Two of the country’s largest freight railroad unions achieved a favorable decision in the U.S. Ninth Circuit Court of Appeals on Tuesday regarding two-person crews.

The ruling goes against the Federal Railroad Administration’s attempt to preempt legislation passed by several states requiring at least a two-person operating crew on freight trains, a statement by the unions said.

The case was brought by three states — California, Washington and Nevada – and two labor unions:

• International Association of Sheet Metal, Air, Rail and Transportation Workers-Transportation Division (SMART-TD)

• Brotherhood of Locomotive Engineers and Trainmen (BLET).

The suit challenged former FRA Administrator Ron Batory’s attempt to override state laws while at the same time trying to authorize one-person freight train crews nationwide, the unions said. The unions and states argued that Batory’s May 2019 order violated the comment-and-notice requirements of the Administrative Procedures Act and the FRA could not implicitly preempt state safety rules.

The Court of Appeals agreed that the FRA order was arbitrary and capricious, taking particular note that the assertions by rail carriers that a one-person crew could improve safety “did not withstand scrutiny.”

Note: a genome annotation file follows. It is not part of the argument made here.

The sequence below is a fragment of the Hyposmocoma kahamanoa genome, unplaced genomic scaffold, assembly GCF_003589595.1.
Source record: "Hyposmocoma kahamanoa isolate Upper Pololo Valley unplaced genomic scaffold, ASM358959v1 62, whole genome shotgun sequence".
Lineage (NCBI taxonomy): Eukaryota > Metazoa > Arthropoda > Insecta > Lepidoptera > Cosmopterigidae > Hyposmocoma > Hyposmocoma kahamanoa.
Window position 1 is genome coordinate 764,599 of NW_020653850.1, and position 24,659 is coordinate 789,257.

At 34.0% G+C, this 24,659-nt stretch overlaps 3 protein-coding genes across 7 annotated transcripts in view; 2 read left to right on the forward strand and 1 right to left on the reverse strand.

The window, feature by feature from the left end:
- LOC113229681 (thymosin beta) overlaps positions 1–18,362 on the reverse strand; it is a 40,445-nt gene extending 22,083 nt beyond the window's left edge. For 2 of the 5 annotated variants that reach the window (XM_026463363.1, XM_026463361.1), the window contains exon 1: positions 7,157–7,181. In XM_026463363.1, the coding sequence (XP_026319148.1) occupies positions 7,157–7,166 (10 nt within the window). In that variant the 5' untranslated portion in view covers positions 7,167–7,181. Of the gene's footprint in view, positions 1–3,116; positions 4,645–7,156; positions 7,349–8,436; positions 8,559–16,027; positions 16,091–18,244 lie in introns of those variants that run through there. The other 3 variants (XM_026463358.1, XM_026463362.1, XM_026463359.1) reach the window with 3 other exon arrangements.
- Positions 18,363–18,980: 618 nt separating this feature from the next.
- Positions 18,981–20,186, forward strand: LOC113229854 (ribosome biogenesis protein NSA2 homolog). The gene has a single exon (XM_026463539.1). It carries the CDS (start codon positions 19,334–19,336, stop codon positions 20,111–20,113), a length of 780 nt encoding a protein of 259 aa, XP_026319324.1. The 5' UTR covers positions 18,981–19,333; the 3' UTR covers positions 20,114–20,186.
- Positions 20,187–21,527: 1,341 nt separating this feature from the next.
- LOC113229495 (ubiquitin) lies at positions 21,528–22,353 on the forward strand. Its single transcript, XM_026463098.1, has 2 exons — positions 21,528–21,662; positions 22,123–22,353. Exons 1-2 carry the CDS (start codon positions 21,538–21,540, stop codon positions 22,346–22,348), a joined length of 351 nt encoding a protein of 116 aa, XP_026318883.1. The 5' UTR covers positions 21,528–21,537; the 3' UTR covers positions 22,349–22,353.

The court chided FRA for basing its negative preemption decision on “an economic rationale” instead of safety.

The court said the order failed to address the safety concerns raised by nearly 1,550 commenters who support two-person crews.

In issuing the ruling, the FRA cited a single study funded by the Association of American Railroads, suggesting one-person crew operations ‘appear as safe’ as two-person crews. That seems a thin reed on which to base a national rule, the court said.

Union leaders were pleased with the ruling and thanked “the more than 1,500 BLET and SMART–TD members who took the time to comment on the need for two-person crews, because you have made a difference.”

In a joint statement, SMART-TD President Jeremy R. Ferguson and BLET President Dennis R. Pierce said the FRA overstepped its bounds, and they look forward to working with the FRA when crew size is again considered on a national level as a matter of safety.

“We assert, and will continue to assert, that having two sets of eyes and two people working in concert, together with any improvements in technology, will be the best way to serve public safety and to continue the effective and efficient movement of our nation’s railroads,” the union presidents said.

In vacating and remanding the FRA order, the court ruling sends the potential rulemaking for freight railroad crew size back to the FRA for more consideration, and also means that two-person crew requirements in the states remains in effect.

Eight states enacted a two-person crew requirement, and it was under consideration by legislatures in more states, including Nebraska, when the FRA issued its order.

A copy of the Ninth Circuit Court of Appeals ruling is available here (PDF).

Top photo: Two men in a locomotive cab, from a petition drive in 2017.